Beijing sees its multi-billion-dollar space programme as a symbol of the country’s rise. It plans to send a manned mission to the moon in the future.
China sent another lab into orbit, the Tiangong-2, in September 2016 and hopes to turn it into a crewed space station by 2022.
Experts have downplayed any concerns about the Tiangong-1 causing any damage when it hurtles back to Earth, with the ESA noting that nearly 6,000 uncontrolled re-entries of large objects have occurred over the past 60 years without harming anyone.
The CMSEO said the probability of someone being hit by a meteorite of more than 200 grammes is one in 700 million.
During the uncontrolled re-entry, atmospheric drag will rip away solar arrays, antennas and other external components at an altitude of around 100 kilometres, according to the Chinese space office.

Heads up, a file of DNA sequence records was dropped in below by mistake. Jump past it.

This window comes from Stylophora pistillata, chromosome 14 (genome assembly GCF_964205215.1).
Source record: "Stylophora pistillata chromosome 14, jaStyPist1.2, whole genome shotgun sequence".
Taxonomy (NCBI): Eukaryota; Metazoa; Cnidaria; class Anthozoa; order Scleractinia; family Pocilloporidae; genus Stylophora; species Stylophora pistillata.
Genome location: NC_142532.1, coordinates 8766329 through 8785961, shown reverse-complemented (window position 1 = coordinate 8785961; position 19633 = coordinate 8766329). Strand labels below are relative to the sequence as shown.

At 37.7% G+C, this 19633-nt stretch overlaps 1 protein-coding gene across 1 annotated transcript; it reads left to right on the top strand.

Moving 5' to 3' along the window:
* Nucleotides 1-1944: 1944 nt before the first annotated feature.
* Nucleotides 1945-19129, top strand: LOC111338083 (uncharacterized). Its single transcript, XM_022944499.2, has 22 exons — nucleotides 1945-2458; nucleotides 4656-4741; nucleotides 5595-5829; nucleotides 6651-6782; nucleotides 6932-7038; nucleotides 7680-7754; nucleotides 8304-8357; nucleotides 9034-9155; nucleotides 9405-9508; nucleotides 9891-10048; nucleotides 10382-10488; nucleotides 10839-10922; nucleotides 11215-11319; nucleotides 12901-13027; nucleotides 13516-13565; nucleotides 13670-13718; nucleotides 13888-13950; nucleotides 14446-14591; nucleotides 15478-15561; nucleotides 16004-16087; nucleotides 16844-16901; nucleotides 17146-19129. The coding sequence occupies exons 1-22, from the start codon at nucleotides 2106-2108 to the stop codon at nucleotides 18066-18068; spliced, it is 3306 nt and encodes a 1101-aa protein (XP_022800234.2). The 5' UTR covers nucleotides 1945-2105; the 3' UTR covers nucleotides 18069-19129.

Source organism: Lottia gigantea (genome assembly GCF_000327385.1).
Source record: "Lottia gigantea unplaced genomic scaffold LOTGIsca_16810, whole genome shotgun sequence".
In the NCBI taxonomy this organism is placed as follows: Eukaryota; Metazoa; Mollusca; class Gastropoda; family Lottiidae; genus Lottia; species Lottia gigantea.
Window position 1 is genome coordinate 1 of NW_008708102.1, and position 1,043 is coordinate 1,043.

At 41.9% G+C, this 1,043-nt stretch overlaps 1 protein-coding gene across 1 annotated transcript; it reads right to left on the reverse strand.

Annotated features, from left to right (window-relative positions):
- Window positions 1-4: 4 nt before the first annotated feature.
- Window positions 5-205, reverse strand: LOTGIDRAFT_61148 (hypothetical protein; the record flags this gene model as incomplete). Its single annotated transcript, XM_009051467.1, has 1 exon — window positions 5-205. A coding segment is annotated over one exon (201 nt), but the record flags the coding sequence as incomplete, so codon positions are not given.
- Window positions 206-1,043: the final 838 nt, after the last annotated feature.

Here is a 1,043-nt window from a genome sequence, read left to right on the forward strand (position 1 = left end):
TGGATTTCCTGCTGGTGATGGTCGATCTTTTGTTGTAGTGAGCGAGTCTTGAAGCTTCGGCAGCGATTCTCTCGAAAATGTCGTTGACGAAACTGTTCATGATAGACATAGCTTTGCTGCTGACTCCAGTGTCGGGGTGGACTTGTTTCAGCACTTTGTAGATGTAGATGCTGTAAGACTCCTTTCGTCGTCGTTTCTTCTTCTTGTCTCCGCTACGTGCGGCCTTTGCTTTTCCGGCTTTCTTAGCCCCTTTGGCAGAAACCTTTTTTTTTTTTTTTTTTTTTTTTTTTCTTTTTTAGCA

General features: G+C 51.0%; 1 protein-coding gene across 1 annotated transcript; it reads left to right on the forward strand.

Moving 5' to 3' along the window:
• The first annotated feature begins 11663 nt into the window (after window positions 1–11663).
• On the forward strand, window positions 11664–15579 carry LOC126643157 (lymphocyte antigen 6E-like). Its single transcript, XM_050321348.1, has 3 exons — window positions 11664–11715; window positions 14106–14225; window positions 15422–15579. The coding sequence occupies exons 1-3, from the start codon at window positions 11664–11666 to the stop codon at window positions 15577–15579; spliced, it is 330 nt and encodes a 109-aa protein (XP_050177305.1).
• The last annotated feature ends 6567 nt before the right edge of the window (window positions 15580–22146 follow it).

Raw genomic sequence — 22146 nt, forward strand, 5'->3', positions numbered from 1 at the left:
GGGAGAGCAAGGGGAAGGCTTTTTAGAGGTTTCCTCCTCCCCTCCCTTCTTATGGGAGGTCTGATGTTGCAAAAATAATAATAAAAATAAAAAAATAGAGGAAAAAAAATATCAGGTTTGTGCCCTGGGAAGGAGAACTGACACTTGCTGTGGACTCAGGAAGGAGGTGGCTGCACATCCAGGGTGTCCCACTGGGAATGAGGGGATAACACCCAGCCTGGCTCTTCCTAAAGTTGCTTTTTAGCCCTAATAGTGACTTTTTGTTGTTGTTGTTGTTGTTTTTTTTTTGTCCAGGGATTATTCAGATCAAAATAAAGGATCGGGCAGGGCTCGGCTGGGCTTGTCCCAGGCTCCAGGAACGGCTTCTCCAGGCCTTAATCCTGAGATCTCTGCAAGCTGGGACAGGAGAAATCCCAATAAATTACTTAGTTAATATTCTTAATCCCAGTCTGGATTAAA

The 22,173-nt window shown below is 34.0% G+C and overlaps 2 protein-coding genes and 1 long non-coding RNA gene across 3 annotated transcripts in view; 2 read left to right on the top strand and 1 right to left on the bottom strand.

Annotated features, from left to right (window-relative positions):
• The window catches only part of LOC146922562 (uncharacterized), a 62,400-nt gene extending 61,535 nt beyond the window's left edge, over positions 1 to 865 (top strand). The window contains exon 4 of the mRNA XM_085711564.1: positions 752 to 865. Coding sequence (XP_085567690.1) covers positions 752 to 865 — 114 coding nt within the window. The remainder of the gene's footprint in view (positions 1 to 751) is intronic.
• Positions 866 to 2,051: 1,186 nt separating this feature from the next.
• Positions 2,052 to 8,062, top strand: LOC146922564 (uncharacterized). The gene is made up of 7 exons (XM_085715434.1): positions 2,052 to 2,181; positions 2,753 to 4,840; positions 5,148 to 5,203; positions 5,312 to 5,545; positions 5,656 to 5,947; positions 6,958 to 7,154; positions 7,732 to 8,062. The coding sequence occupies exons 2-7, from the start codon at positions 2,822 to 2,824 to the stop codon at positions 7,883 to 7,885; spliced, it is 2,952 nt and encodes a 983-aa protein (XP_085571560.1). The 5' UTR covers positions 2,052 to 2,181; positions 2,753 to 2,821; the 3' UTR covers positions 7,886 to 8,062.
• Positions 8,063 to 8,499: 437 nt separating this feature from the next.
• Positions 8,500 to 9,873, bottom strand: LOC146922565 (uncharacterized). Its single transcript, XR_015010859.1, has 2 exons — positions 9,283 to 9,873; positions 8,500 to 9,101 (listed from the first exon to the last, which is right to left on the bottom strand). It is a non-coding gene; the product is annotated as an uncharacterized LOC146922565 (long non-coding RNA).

The intensifying heat and friction will cause the main structure to burn or blow up, and it should disintegrate at an altitude of around 80 kilometres, it said.
Most fragments will dissipate in the air and a small amount of debris will fall relatively slowly before landing, most likely in the ocean, which covers more than 70 per cent of the Earth’s surface.
Jonathan McDowell, an astronomer at the Harvard-Smithsonian Center for Astrophysics, estimates that the Tiangong-1 is the 50th most massive uncontrolled re-entry of an object since 1957.
“Much bigger things have come down with no casualties,” McDowell said.
“This thing is like a small plane crash,” he said, adding that the trail of debris will scatter pieces several hundred kilometres apart.
At an altitude of 60-70 kilometres, debris will begin to turn into “a series of fireballs”, which is when people on the ground will “see a spectacular show”, he said.
China will step up efforts to coordinate with the United Nations Office for Outer Space Affairs as the re-entry nears, foreign ministry spokesman Lu Kang told reporters on Friday.
“I want to highlight that we attach importance to this issue and we’ve been dealing with it very responsibly in accordance with relevant laws and regulations,” Lu said.
“What I’ve heard is the possibility of large amounts of debris falling to the ground is very slim.” — AFP